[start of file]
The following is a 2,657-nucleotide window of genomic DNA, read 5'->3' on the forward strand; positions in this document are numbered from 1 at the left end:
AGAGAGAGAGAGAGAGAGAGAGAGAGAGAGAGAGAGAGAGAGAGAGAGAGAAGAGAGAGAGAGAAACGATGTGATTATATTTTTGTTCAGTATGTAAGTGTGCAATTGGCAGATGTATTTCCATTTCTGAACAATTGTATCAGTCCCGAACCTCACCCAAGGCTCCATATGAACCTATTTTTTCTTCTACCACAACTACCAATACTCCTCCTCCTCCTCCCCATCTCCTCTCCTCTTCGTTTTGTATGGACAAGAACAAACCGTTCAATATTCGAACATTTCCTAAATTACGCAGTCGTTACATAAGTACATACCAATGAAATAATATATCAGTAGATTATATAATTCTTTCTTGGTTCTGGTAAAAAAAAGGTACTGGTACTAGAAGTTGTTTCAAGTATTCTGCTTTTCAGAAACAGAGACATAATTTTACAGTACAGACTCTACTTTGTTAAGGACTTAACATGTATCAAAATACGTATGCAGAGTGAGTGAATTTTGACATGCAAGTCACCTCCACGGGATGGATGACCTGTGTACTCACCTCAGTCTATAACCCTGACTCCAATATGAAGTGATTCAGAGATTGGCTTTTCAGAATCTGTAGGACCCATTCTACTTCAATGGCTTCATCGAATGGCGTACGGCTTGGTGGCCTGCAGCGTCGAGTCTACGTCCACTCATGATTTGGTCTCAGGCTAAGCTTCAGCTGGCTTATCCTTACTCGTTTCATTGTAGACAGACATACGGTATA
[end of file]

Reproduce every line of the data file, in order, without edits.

The following is a 2,657-nucleotide window of genomic DNA, read 5'->3' on the forward strand; positions in this document are numbered from 1 at the left end:
AGAGAGAGAGAGAGAGAGAGAGAGAGAGAGAGAGAGAGAGAGAGAGAGAGAAGAGAGAGAGAGAAACGATGTGATTATATTTTTGTTCAGTATGTAAGTGTGCAATTGGCAGATGTATTTCCATTTCTGAACAATTGTATCAGTCCCGAACCTCACCCAAGGCTCCATATGAACCTATTTTTTCTTCTACCACAACTACCAATACTCCTCCTCCTCCTCCCCATCTCCTCTCCTCTTCGTTTTGTATGGACAAGAACAAACCGTTCAATATTCGAACATTTCCTAAATTACGCAGTCGTTACATAAGTACATACCAATGAAATAATATATCAGTAGATTATATAATTCTTTCTTGGTTCTGGTAAAAAAAAGGTACTGGTACTAGAAGTTGTTTCAAGTATTCTGCTTTTCAGAAACAGAGACATAATTTTACAGTACAGACTCTACTTTGTTAAGGACTTAACATGTATCAAAATACGTATGCAGAGTGAGTGAATTTTGACATGCAAGTCACCTCCACGGGATGGATGACCTGTGTACTCACCTCAGTCTATAACCCTGACTCCAATATGAAGTGATTCAGAGATTGGCTTTTCAGAATCTGTAGGACCCATTCTACTTCAATGGCTTCATCGAATGGCGTACGGCTTGGTGGCCTGCAGCGTCGAGTCTACGTCCACTCATGATTTGGTCTCAGGCTAAGCTTCAGCTGGCTTATCCTTACTCGTTTCATTGTAGACAGACATACGGTATA